Don’t be needled by Christmas tree drops

Which tree will you choose for your festive decorations? There are plenty of options these days. Picture by Tom Pattinson.
Which tree will you choose for your festive decorations? There are plenty of options these days. Picture by Tom Pattinson.

The Christmas tree is symbolic and central to yuletide celebrations, not least as the focal point for family gifts, reminiscent of those given by the three Biblical kings, Melchior, Caspar and Balthazar.

Gone are the days of limited choice when we had to settle for either a Norway spruce (Picea abies) that covered the carpet in needles or an artificial specimen which looked just that.

Now there’s a wider choice of natural coniferous species, plus innovative ways of encouraging them to hold on to their needles.

Artificial trees have benefitted greatly from developing technology. Although far from cheap, it is becoming difficult to distinguish between them and natural counterparts.

Living conifers, standing in large pots and actively growing, are becoming popular. The price reflects their potential life-span in years, given reasonable treatment. They are occasionally bought to mark an event that coincides with Christmas; a birth or anniversary perhaps.

Treat your tree as you would any indoor potted plant, which means a position of good light in a cool room, with water as required.

Once the feasting is over, it needs to go outside where it’s quite capable of taking winter in its stride. Choose a spot that catches some sunlight and will be occupied for almost a year. Plant the tree in its pot to restrict root growth so the container is just covered by soil, and don’t forget to water. As next Christmas approaches, you can lift the tree, pot and all, trim off excess roots and enjoy the encore.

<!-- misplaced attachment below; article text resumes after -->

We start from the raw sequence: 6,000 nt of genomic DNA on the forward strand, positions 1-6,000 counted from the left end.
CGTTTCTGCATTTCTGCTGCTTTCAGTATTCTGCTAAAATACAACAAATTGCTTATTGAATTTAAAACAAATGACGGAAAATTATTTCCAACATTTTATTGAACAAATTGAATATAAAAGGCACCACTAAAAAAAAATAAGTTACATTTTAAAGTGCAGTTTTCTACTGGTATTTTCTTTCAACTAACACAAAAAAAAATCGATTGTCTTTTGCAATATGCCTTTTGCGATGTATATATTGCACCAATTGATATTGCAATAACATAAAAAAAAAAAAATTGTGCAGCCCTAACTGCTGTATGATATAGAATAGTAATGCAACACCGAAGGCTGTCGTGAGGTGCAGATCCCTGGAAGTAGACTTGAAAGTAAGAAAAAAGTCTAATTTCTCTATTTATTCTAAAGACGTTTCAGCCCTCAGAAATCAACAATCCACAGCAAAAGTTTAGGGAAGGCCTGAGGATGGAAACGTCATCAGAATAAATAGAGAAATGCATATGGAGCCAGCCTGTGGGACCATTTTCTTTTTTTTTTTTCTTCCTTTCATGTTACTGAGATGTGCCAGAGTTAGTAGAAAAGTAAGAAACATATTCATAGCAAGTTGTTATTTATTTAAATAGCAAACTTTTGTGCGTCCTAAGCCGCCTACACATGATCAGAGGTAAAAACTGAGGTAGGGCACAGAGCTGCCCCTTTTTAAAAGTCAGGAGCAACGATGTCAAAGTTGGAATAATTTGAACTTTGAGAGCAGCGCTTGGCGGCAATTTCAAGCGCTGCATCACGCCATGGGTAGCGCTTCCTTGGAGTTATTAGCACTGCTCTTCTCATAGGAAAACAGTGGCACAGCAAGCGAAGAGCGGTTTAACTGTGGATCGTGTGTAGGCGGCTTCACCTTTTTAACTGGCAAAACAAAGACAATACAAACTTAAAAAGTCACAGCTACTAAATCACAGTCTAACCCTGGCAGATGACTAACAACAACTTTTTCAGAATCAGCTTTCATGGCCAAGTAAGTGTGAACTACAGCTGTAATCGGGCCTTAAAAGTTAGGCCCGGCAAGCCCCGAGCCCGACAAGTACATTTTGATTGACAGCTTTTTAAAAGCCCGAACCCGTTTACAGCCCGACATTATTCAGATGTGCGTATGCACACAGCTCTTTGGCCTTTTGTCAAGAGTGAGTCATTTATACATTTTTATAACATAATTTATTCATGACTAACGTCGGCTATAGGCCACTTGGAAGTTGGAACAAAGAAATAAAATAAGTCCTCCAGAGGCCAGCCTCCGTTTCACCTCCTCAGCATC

Christmas trees are grown as a commercial crop and represent a renewable resource. If, after the main event, they are taken to be shredded, then on to use in composting, mulches or pathways, there is no waste.

This fellow is, therefore, fine with buying a felled tree, but which one? And how is it treated?

The Caucasian or Nordman fir (Abies nordmanniana) is famed for needle retention, whereas the Norway spruce and others suffer loss in a warm room. Consequently, the Nordman costs more per metre.

However, any chopped conifer can be encouraged to retain its needles by treating it as you would a cut flower.

Make a fresh cut, 4cm from the stem (trunk) base to expose active cells, and plunge it into water.

Cut trees need support and water so buy a clamp with a reservoir and keep it topped-up. As a general guide, the 2m tree will absorb up to half a litre per day. More water can be lost in a warm room so check the level daily and keep an estimated 20,000 needles happy and on board.